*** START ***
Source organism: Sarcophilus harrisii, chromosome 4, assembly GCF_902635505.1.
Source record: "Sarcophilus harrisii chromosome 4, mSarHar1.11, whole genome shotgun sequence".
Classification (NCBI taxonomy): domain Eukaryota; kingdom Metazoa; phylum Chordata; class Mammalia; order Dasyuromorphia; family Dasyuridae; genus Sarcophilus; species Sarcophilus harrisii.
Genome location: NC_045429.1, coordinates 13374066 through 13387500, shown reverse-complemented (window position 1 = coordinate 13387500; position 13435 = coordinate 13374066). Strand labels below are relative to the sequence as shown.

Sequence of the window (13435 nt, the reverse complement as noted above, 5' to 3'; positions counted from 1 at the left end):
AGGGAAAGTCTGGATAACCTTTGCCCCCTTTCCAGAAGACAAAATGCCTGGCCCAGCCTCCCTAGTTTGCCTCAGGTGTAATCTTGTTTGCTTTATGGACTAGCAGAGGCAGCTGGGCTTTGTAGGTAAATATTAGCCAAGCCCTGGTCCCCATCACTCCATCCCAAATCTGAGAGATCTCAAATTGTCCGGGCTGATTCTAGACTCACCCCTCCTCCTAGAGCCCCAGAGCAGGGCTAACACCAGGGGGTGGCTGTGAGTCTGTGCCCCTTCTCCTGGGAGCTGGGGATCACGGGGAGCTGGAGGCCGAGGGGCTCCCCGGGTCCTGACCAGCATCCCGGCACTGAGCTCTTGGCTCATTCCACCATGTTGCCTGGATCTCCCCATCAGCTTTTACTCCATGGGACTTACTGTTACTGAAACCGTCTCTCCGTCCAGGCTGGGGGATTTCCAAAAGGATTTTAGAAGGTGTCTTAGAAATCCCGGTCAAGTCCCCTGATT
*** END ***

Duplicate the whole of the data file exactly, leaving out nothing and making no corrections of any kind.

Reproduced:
Source organism: Sarcophilus harrisii, chromosome 4, assembly GCF_902635505.1.
Source record: "Sarcophilus harrisii chromosome 4, mSarHar1.11, whole genome shotgun sequence".
Classification (NCBI taxonomy): domain Eukaryota; kingdom Metazoa; phylum Chordata; class Mammalia; order Dasyuromorphia; family Dasyuridae; genus Sarcophilus; species Sarcophilus harrisii.
Genome location: NC_045429.1, coordinates 13374066 through 13387500, shown reverse-complemented (window position 1 = coordinate 13387500; position 13435 = coordinate 13374066). Strand labels below are relative to the sequence as shown.

Sequence of the window (13435 nt, the reverse complement as noted above, 5' to 3'; positions counted from 1 at the left end):
AGGGAAAGTCTGGATAACCTTTGCCCCCTTTCCAGAAGACAAAATGCCTGGCCCAGCCTCCCTAGTTTGCCTCAGGTGTAATCTTGTTTGCTTTATGGACTAGCAGAGGCAGCTGGGCTTTGTAGGTAAATATTAGCCAAGCCCTGGTCCCCATCACTCCATCCCAAATCTGAGAGATCTCAAATTGTCCGGGCTGATTCTAGACTCACCCCTCCTCCTAGAGCCCCAGAGCAGGGCTAACACCAGGGGGTGGCTGTGAGTCTGTGCCCCTTCTCCTGGGAGCTGGGGATCACGGGGAGCTGGAGGCCGAGGGGCTCCCCGGGTCCTGACCAGCATCCCGGCACTGAGCTCTTGGCTCATTCCACCATGTTGCCTGGATCTCCCCATCAGCTTTTACTCCATGGGACTTACTGTTACTGAAACCGTCTCTCCGTCCAGGCTGGGGGATTTCCAAAAGGATTTTAGAAGGTGTCTTAGAAATCCCGGTCAAGTCCCCTGATT